How illegal are euthanasia and assisted suicide in England?
Nancy Fitzmaurice and her mother Charlotte
How illegal are euthanasia and assisted suicide in England? The recent tragic case of Nancy Fitzmaurice suggests that judges are willing to make exceptions to the law.
Nancy was a 12-year-old girl with severe disabilities. Born in 2002 with a streptococcus infection, she was blind, had hydrocephaly and was unable to talk, walk, eat or drink.
Her mother, Charlotte Fitzmaurice, gave up her job as a a nurse and became a full-time carer. Nancy only reached a developmental age of about 6 months, but she was reasonably healthy and had defied predictions that she would only live to the age of 4.
However, two years ago a routine operation for kidney stones went wrong. Nancy was in round-the-clock untreatable pain, to the great distress of Ms Fitzmaurice and her partner.
With the support of London’s Great Ormond Street Hospital, she applied to have Nancy euthanased by withdrawing nutrition and hydration. The matter went to the Justice Eleanor King, of the High Court, who ruled on August 7 that it was in the mother and daughter’s best interests to withdraw food and fluids. “In her own closed world [Nancy] has had some quality of life. Sadly that is not the case now,” she said. It was the first time that a child who was not terminally ill and was not on life support was permitted to die in this way.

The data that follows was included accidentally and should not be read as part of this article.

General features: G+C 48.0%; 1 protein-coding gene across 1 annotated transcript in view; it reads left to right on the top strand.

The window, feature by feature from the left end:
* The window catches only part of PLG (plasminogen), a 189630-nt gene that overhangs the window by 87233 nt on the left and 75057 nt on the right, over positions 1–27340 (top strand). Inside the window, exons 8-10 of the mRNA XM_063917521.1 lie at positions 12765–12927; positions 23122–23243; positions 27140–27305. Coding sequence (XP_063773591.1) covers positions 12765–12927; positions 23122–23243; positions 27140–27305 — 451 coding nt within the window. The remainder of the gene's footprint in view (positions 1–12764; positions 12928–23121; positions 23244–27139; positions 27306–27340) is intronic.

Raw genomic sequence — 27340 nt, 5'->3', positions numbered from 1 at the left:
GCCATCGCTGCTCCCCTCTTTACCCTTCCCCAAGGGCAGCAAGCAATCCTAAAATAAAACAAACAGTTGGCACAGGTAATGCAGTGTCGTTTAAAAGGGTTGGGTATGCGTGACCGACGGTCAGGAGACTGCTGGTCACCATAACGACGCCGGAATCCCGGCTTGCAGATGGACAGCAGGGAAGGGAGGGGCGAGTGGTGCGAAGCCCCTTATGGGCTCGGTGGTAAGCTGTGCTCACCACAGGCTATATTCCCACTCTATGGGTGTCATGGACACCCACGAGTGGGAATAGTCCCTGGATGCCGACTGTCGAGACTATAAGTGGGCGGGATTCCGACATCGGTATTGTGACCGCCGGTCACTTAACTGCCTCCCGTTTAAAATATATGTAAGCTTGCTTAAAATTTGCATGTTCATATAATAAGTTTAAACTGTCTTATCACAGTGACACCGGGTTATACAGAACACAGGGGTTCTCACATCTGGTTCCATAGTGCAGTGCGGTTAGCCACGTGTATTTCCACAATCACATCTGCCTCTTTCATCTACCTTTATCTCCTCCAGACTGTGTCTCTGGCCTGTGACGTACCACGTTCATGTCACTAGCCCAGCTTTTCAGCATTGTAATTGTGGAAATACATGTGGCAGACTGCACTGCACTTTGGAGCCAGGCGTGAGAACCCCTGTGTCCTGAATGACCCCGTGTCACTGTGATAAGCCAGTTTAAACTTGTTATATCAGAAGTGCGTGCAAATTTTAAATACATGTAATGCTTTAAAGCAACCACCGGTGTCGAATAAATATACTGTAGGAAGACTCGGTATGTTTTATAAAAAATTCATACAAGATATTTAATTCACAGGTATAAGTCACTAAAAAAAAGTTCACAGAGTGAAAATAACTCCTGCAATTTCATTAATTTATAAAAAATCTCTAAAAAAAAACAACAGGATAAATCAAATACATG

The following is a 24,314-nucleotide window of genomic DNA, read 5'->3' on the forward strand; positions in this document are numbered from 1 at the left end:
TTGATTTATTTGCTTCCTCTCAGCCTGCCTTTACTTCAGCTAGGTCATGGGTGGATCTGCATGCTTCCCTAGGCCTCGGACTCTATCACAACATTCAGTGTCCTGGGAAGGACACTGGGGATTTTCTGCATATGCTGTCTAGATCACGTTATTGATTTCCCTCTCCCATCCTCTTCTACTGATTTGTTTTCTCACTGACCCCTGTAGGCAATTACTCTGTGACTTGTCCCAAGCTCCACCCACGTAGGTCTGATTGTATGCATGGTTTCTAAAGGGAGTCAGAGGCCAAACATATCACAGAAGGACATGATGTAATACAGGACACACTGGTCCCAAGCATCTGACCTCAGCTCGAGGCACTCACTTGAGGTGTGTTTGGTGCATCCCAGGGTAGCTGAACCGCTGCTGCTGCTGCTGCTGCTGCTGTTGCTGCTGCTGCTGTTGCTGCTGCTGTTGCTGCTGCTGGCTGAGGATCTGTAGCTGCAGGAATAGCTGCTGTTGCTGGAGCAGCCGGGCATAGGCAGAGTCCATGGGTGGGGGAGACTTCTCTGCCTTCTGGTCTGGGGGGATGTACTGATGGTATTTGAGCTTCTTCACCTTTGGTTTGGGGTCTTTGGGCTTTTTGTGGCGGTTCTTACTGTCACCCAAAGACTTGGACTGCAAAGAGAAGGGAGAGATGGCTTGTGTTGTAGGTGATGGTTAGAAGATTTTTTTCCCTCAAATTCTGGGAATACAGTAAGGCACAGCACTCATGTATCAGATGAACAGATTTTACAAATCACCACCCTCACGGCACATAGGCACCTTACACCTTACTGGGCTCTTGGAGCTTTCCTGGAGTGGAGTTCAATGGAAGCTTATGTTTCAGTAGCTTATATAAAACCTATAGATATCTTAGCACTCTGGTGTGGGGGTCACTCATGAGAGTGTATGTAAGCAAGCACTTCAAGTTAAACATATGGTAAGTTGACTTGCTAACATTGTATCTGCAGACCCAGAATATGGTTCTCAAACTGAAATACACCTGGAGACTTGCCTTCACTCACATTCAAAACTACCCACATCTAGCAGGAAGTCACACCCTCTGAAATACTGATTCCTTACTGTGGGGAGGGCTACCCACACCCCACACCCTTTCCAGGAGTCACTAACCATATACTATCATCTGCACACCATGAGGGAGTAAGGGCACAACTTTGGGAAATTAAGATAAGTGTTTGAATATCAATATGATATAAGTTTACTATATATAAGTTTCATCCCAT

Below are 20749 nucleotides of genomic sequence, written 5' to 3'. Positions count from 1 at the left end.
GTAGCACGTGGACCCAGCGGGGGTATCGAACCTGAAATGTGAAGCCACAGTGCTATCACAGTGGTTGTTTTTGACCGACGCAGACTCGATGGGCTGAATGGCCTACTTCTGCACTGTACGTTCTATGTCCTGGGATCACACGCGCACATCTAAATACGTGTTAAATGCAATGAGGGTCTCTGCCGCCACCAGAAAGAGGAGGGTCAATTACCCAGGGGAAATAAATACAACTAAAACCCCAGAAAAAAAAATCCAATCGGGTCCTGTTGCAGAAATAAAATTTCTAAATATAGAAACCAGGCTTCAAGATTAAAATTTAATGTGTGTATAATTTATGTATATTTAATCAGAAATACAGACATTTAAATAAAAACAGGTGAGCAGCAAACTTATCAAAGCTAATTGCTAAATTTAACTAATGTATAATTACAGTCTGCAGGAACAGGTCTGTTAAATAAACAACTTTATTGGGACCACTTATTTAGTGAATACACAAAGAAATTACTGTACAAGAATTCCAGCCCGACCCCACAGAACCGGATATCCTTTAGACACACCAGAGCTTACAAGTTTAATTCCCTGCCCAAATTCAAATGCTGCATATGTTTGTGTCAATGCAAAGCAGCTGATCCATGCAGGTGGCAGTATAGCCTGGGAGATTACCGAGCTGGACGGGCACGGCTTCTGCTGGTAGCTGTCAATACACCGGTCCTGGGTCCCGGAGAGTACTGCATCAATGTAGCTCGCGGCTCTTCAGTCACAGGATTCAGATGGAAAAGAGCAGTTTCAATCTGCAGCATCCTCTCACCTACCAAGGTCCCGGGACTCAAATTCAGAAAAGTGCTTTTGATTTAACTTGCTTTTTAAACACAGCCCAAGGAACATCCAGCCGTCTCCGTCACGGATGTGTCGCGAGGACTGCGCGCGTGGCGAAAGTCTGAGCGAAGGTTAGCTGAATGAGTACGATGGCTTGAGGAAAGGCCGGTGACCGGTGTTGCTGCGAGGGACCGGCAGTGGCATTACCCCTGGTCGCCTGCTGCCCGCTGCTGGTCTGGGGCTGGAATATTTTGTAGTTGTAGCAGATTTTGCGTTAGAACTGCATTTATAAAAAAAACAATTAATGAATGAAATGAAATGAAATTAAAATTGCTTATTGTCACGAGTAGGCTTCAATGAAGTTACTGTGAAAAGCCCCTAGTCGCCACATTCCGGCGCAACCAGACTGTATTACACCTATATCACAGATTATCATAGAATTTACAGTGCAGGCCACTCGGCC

Nancy died on August 21 after great suffering. “The last day was the hardest of my life. It was absolutely horrifying,” Ms Fitzmaurice told the Daily Mail.
The case was not widely reported, but the policy followed by the hospital and approved by the judge had severe critics. The Autistic Self Advocacy Network, an American group, described it as killing a disabled person.
“Euthanasia of people with disabilities is an extremely dangerous and wholly inappropriate solution to inadequate pain management. In cases where painkillers are insufficient, a number of alternatives for pain management exist. A policy of euthanasia targets vulnerable people, particularly when it is applied to children. People with disabilities who experience chronic pain should have same access as others to life-sustaining medical treatment.”
Bioethicist Arthur Caplan, of NYU Langone Medical Center, was guarded in his assessment, but told The Daily Beast that he would have preferred to increase the level of sedation rather than allow the girl to die of thirst.
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